Uranium 235 has 92 protons and 143 neutrons. It is radioactive and used as fuel in nuclear reactors. When U235 is hit by a neutron, it is split (fission) into two smaller elements such as Kr and Ba plus three neutrons which sustain the chain reaction. Most (99.3%) of the naturally occurring uranium is U238. For a nuclear reactor, this must be purified to 4% U235 and 96% U238. (very expensive)

D. HOW DOES A POWER PLANT OPERATE? a. Water moderator: slows down neutrons b. Neutron-absorbing material- control rod c. Fuel Rodsapproximately one third replaced each year d. Heat transfer system e. Cooling system f. Redundant safety systems WASTE DISPOSAL

All fuel rods are still in cooling ponds at commercial nuclear facilities Proposed site for disposal - Yucca Mountain in SE Nevada Concerns: Geological active area, Intrusion of water table, distances for wastes travel, radioactive decay and half-lives ACCIDENTS Chernobyl:

4/26/86 Ukraine complete Three meltdown. Mile Island: 3/28/79 Pennsylvania (Harrisburg) partial meltdown, no one known to be hurt.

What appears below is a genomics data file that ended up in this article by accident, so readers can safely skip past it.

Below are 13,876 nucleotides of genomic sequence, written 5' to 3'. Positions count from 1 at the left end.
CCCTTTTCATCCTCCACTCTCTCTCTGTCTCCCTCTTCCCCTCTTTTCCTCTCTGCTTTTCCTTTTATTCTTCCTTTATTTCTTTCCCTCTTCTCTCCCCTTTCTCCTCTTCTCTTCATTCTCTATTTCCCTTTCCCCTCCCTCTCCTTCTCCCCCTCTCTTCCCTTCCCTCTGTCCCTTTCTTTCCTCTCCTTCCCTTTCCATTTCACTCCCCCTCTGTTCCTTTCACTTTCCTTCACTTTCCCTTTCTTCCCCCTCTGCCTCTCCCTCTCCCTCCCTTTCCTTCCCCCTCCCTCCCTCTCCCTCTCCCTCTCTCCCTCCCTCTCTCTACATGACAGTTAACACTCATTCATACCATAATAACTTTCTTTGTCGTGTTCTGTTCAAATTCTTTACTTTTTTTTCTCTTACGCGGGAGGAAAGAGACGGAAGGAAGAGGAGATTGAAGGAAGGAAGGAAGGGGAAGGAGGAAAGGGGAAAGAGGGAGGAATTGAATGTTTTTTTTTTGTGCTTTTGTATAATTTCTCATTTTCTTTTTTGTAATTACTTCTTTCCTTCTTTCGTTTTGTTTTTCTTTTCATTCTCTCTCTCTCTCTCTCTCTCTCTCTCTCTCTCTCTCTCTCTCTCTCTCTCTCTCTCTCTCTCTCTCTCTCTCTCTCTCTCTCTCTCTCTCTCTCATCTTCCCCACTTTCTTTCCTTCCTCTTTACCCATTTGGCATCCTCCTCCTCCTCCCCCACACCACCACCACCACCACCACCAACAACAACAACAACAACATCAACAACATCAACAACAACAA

Renewable Energy Sunlight, wind, falling H2O, geothermal Not fossil fuels, not nuclear INDIRECT SOLAR POWER How does it affect Wind? Hydropower? Firewood? Hydro carbon fuels? Nuclear and Geothermal are not indirect solar

SOLAR ENERGY Passive solar Large south-facing windows, heavy drapes to trap heat at night, interior bricks to trap heat Shade windows in summer Even though back up systems are required, and solar heating may only lessen the need for heating oil a few %, it will help us adapt to diminishing oil supplies. Active solar Photovoltaic (PV) panels can be used to convert the energy from the sun into electricity. Electrons from the silicon in the PV panel are pushed through a wire by photons from the sun

creating an electric current. Risks, Toxicology and Pests Borneo (DDT), MTBE Hazard - Anything that causes: Injury, disease, or death to humans Damage to property Destruction of the environment Cultural hazard - a risk that a person chooses to engage in Risk The probability of suffering (1, 2, or 3) as a result of a hazard Perception What people think the risks are

CIGARETTE SMOKING Leading cause of cancer in U.S. Can cause cancer, lung disease, a bigger risk of death in addition with other types of air pollution. Highest health risk in U.S. INSECTICIDES/ PESTICIDES Integrated pest management includes:

adjusting environmental conditions chemical pesticides disease resistant varieties crop rotation biological controls Insecticides kills plants, mammals, fish, birds A broad spectrum pesticide is effective towards many types of pests

DDT accumulates in fat body tissues of animals DDT was not used for handling weeds DDT is, persistent, synthetic organic compound and a subject to biomagnifications in food chains Diseases